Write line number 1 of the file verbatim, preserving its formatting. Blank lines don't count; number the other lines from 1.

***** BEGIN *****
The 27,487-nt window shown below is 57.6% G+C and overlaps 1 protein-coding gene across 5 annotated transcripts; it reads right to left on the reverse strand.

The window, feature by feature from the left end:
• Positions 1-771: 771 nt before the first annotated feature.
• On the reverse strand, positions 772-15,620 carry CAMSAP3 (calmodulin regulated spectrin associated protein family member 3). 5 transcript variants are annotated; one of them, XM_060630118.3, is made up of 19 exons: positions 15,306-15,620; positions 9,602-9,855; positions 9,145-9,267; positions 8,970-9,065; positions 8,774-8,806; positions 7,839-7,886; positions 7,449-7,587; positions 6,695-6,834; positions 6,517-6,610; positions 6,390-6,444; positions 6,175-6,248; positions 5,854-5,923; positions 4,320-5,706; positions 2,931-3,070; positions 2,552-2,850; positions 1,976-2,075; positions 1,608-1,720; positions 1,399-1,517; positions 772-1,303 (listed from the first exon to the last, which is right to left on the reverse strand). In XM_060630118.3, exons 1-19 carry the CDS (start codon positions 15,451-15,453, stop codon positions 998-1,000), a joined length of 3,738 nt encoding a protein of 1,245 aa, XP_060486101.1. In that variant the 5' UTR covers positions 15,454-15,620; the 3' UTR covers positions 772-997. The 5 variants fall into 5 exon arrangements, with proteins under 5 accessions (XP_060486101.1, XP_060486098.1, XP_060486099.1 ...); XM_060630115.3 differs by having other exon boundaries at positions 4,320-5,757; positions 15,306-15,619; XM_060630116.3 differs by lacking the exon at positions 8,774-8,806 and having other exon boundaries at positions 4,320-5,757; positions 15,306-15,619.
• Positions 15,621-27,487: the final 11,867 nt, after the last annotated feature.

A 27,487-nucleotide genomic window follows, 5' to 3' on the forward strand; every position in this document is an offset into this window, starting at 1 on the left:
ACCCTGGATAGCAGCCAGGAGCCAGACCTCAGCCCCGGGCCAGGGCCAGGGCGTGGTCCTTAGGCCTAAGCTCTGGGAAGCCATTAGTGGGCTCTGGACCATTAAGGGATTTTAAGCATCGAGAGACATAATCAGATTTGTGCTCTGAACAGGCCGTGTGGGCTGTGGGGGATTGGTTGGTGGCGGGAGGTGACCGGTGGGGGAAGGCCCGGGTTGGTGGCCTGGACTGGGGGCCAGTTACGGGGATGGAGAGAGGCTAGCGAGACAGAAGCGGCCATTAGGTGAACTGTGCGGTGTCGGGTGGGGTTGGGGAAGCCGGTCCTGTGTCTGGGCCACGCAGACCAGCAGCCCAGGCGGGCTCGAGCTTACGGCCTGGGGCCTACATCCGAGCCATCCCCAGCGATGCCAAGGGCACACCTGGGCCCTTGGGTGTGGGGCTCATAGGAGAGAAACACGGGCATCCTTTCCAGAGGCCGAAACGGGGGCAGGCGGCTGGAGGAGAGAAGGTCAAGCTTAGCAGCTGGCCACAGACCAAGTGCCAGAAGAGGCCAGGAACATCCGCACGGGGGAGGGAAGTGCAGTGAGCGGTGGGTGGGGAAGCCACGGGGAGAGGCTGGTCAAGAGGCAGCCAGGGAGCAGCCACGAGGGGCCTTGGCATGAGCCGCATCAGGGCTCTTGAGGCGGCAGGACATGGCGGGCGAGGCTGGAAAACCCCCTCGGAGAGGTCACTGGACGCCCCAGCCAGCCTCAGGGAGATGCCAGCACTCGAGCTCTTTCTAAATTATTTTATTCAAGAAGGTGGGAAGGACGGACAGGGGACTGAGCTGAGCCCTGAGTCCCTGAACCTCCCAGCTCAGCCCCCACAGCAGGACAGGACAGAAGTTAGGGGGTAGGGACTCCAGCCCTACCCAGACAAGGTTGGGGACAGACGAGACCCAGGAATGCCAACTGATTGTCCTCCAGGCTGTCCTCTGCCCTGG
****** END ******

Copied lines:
The 27,487-nt window shown below is 57.6% G+C and overlaps 1 protein-coding gene across 5 annotated transcripts; it reads right to left on the reverse strand.